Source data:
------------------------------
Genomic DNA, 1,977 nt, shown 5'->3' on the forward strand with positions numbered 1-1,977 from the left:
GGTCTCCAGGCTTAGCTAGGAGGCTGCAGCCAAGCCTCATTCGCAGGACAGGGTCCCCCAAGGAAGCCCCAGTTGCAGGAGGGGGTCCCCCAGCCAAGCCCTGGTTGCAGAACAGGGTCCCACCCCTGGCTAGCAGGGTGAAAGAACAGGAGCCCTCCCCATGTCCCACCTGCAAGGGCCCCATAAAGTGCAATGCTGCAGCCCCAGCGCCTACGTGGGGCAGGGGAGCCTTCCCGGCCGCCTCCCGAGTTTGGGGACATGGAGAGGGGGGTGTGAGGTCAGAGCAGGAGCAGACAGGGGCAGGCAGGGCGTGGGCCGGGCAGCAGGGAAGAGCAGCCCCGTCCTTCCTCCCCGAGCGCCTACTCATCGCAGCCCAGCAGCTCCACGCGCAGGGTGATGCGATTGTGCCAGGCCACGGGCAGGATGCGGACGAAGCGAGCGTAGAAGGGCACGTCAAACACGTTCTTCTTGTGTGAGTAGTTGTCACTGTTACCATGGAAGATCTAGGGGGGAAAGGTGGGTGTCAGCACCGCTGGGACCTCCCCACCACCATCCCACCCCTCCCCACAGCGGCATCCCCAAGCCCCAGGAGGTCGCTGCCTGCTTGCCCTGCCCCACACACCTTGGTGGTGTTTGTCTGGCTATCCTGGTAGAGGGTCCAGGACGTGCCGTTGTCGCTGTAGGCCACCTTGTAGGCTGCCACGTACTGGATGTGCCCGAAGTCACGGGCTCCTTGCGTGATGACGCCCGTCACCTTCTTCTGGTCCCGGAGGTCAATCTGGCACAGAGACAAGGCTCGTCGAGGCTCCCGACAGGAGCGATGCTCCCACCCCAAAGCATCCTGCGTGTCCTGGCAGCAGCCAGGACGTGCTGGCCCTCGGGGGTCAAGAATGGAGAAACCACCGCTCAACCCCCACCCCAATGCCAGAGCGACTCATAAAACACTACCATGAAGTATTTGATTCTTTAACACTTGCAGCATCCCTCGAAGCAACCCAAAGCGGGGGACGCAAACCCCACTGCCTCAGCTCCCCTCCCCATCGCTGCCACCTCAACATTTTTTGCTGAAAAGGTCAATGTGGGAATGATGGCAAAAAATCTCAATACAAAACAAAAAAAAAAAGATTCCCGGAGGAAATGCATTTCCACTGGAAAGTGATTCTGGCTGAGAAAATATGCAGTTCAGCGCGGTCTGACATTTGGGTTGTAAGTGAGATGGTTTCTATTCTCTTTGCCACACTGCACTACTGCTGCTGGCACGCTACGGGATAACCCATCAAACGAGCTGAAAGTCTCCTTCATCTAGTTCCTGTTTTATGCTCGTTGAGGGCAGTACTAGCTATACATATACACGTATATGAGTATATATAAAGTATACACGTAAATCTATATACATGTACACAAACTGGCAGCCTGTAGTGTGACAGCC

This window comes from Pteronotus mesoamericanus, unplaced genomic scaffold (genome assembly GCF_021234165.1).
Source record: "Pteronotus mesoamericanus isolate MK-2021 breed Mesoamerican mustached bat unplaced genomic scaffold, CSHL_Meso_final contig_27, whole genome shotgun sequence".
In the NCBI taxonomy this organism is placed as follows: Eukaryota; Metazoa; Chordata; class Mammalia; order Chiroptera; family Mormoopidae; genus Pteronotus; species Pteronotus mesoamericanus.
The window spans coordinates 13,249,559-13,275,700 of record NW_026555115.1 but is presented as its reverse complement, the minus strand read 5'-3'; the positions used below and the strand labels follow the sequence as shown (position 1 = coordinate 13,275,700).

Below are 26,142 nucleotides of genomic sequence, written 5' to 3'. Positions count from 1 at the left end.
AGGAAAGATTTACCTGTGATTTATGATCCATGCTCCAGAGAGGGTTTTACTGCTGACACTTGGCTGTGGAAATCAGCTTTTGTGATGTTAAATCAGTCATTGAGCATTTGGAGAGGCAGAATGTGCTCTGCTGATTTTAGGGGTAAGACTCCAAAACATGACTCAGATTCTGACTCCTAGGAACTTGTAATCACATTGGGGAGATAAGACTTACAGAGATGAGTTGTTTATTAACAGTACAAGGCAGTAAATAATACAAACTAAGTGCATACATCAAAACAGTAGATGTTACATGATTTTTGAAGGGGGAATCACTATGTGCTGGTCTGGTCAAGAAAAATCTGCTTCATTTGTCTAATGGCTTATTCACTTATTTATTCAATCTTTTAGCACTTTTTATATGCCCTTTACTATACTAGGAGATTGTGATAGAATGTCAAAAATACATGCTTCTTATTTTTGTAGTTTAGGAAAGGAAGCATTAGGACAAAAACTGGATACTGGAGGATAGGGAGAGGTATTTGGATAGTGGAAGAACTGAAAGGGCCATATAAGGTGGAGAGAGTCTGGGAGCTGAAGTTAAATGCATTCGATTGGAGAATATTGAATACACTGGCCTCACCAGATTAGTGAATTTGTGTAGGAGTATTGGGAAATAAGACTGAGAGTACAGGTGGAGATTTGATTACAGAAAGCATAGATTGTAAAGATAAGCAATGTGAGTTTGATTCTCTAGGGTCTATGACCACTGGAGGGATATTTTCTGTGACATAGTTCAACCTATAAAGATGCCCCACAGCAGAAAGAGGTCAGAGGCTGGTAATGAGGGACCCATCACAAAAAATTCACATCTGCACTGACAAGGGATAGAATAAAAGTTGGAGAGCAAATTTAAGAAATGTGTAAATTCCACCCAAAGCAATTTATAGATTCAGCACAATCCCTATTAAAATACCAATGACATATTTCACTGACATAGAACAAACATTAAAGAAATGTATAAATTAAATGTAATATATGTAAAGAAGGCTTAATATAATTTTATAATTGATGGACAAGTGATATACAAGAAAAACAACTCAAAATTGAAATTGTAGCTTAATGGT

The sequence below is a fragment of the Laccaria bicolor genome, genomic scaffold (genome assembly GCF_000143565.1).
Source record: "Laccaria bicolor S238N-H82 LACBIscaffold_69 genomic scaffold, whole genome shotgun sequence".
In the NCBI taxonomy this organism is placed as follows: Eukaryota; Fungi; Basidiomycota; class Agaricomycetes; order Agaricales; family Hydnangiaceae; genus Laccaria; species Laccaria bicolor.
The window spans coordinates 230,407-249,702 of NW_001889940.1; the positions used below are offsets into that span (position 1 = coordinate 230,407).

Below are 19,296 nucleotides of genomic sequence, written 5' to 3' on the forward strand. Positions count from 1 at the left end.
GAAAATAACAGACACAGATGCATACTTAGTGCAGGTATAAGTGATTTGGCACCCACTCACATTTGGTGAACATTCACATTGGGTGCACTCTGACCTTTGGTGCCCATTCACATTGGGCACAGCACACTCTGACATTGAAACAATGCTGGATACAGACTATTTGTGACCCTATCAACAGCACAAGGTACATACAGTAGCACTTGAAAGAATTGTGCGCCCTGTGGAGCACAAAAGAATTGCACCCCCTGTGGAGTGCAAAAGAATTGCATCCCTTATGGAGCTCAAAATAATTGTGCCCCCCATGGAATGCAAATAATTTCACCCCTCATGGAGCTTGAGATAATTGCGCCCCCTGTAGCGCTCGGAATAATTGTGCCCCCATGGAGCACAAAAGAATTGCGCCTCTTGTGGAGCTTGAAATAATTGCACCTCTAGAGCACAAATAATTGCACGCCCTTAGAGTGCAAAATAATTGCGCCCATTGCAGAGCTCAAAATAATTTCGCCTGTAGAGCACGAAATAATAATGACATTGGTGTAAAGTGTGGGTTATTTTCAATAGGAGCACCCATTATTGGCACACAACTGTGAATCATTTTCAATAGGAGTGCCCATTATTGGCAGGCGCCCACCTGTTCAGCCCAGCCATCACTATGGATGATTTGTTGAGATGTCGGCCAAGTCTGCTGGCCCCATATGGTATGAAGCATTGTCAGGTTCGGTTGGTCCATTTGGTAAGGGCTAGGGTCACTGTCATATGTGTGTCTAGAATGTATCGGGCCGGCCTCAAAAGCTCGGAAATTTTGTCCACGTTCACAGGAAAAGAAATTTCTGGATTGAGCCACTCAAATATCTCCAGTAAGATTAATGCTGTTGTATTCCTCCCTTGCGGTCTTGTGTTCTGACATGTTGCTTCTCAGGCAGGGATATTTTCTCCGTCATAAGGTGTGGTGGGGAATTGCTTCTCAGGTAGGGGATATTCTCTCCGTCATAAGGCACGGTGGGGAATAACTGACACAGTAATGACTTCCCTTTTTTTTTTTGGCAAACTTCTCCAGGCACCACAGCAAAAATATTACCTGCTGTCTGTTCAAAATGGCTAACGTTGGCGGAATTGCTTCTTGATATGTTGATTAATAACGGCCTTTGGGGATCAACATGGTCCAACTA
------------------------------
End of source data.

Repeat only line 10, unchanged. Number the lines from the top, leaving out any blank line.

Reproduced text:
Source record: "Laccaria bicolor S238N-H82 LACBIscaffold_69 genomic scaffold, whole genome shotgun sequence".